Director of W&L Poverty Program Discusses Latest Poverty Figures
This past August, Harlan Beckley, the director of W&L’s Shepherd Poverty Program, told a group of entering Washington and Lee University students headed out to volunteer in impoverished communities that the U.S. poverty rate would soon rise above 15 percent.
So Beckley was not surprised when the U.S. Census Bureau reported this week that 15.1 percent of the U.S. population, or 46.2 million Americans, fell below the poverty line in 2010.
“But this did not take any great insight. I’m not clairvoyant,” he said. “Anybody who knows about poverty predicted it would go to this level.”
Beckley, who helped create W&L’s innovative program in poverty studies, said that data consistently show that in the first year after a recession, the poverty rate continues to rise.
“After the last recession, the poverty rate went up for several years after the recession was over. It’s simply following a pattern we’ve had in the past,” he said. “It may go up again next year, because the expansion after this recession has been so weak and the kinds of policies that might help bring people out of poverty have not been put into effect.”
As bad as the figures are, Beckley pointed to one program that has protected the working poor from going below the poverty line but which is excluded when the bureau calculates the poverty figures: the earned-income tax credit.
“When we figure whether a person or a household is above or below the poverty line, we do not include either tax or in-kind assistance,” he noted. Consequently, food stamps and school lunch programs are not counted, and payroll taxes are not subtracted.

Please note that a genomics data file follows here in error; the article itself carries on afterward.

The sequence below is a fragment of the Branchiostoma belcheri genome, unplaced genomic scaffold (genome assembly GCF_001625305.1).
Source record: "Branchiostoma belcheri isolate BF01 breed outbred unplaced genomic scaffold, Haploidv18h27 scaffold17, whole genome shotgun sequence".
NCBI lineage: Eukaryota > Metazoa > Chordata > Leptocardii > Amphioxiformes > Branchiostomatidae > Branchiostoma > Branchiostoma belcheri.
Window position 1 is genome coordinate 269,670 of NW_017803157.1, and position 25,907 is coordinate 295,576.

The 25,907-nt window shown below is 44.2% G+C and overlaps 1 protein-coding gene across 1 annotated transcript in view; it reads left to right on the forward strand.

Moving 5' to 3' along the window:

“Very few people in the country are aware that the earned-income tax credit is about twice as large, in dollar figures, as TANF, or temporary assistance to needy families,” Beckley said. In a household with two children, where the head of the household works 2,000 hours a year and makes a relatively low income, he or she can get a $4,300 tax credit at the end of the year.
“That doesn’t count in terms of whether or not they come above the poverty line. But that $4,300 is just as good as cash in terms of that family’s disposable income.”
The census report also demonstrated the continuing trend that those individuals in the fifth, or highest, quintile of earners see their incomes grow, while the incomes of those in the lower three quintiles remain flat. That increasing inequality between those in the middle class and the highest income earners is, said Beckley, especially problematic.
“Some people will draw the conclusion immediately that you just have to take money away from the highest quintile and give it to the lowest quintile,” Beckley said. “But the problems are much more dramatic. Somehow we have to change the culture and the policies, so that those who are least skilled and in the middle area have more resources and more opportunities to do better relative to the most well-off in society. We are not in a position now where a rising tide lifts all boats. We’ve got to change that somehow.”
And changing the trend will not be simple, said Beckley. He does point to four areas that have to be addressed – the labor market, healthcare, education and family stability.
“We want to be careful not to jump to the conclusion that there is some simple way to make that change. But we have to address it,” he said. “We can no longer continue to allow that fifth quintile to go up, up, up and up while every other quintile is virtually flat.”
Jeffery G. Hanna
Executive Director of Communications and Public Affairs